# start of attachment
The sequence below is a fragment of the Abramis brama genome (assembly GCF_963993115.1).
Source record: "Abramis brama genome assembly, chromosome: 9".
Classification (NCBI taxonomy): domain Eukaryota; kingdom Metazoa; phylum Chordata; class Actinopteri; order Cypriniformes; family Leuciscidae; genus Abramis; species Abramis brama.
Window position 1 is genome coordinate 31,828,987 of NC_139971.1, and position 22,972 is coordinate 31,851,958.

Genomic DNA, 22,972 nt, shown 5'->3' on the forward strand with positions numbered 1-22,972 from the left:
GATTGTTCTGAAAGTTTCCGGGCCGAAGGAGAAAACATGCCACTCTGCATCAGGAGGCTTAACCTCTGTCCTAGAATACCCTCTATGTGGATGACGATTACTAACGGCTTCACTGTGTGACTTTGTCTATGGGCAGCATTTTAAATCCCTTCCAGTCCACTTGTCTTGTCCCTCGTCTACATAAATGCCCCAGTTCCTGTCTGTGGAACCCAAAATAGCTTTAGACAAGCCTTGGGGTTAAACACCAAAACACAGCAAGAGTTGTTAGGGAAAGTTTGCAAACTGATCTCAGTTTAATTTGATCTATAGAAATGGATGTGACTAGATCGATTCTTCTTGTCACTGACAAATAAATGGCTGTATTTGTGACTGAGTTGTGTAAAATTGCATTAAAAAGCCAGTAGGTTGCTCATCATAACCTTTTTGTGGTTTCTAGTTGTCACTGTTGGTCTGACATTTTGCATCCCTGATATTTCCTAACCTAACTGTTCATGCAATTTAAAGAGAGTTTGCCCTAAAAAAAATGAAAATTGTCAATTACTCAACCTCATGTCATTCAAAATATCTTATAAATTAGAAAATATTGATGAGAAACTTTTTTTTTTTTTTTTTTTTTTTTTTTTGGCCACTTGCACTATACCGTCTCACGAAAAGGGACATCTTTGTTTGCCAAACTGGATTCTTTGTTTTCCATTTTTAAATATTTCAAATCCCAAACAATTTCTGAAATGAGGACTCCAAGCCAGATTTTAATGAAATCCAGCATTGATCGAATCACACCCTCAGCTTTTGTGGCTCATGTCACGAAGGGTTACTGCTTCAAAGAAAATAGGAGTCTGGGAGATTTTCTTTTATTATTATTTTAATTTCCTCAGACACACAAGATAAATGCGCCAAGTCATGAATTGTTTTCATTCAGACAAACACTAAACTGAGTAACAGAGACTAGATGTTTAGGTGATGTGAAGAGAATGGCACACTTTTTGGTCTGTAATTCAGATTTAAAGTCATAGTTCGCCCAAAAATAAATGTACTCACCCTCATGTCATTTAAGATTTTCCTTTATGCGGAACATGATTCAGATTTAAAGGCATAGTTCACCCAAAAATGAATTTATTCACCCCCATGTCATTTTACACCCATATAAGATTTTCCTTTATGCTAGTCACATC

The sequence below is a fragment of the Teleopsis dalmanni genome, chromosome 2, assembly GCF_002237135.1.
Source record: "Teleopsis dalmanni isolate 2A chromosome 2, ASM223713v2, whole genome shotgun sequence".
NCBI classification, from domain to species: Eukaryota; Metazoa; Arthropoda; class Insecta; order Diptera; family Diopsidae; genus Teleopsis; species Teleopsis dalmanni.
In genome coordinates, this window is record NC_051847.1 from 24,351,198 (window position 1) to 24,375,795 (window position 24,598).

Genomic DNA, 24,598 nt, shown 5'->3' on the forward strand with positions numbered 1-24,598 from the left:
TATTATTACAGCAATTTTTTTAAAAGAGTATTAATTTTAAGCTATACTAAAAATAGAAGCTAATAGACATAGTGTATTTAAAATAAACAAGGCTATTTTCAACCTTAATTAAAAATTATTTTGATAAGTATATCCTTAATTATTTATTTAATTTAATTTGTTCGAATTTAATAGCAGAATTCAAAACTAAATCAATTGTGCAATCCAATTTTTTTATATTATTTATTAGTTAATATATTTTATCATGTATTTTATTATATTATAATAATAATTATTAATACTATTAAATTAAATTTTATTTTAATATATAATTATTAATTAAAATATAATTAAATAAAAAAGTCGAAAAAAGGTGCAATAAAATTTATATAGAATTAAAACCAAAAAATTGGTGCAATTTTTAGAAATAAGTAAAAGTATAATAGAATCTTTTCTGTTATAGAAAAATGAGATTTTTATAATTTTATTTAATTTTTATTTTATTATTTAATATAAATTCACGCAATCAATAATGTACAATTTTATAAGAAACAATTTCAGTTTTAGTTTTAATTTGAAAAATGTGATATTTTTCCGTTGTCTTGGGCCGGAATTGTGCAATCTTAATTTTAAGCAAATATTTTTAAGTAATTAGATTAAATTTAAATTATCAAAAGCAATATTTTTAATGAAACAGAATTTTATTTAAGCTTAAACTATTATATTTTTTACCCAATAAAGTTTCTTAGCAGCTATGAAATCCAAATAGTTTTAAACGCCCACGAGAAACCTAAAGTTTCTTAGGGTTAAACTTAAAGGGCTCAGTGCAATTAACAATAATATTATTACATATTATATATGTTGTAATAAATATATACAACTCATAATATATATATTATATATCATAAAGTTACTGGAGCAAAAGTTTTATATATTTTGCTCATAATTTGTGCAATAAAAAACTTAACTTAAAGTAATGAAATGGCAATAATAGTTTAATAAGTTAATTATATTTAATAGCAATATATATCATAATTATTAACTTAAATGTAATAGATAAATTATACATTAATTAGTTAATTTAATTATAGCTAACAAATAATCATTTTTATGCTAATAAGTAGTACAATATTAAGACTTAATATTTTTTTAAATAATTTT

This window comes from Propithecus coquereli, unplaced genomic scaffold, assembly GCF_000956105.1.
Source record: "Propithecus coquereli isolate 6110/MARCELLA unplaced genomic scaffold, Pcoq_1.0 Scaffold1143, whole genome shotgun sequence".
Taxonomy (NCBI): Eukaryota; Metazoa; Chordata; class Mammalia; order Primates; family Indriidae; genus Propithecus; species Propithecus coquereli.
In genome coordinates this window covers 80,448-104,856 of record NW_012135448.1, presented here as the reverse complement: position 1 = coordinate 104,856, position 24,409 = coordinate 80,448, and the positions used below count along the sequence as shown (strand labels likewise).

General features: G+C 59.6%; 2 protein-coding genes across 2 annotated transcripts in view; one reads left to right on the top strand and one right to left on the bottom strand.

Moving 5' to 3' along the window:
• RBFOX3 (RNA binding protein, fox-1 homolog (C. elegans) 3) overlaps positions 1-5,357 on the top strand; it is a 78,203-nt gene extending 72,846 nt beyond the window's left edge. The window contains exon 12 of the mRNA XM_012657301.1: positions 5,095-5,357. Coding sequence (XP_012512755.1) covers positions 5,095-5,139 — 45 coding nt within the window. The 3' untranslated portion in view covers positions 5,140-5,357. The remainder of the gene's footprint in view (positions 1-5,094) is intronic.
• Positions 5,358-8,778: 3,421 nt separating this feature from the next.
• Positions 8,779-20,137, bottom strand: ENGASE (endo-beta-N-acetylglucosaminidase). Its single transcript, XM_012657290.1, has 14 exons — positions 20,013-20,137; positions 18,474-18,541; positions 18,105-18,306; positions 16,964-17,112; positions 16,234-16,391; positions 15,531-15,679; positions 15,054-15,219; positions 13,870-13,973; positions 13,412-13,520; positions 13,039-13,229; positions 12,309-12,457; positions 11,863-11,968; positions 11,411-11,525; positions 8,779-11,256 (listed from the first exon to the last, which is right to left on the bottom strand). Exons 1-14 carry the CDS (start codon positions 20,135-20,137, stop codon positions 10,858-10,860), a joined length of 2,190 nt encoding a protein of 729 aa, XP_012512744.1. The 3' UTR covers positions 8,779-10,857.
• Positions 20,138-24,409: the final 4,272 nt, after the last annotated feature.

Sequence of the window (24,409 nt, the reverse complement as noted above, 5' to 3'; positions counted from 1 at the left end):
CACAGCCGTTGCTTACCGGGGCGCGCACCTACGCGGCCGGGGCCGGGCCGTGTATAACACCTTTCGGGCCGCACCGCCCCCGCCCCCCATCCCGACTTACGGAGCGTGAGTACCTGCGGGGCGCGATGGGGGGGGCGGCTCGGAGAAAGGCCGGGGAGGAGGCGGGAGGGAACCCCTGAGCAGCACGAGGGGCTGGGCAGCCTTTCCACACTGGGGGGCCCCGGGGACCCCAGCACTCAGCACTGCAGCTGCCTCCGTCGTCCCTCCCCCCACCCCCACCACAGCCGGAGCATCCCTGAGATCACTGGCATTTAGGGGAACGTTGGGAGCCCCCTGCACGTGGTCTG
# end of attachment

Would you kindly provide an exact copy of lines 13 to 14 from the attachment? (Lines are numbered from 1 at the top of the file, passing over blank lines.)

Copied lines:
This window comes from Propithecus coquereli, unplaced genomic scaffold, assembly GCF_000956105.1.
Source record: "Propithecus coquereli isolate 6110/MARCELLA unplaced genomic scaffold, Pcoq_1.0 Scaffold1143, whole genome shotgun sequence".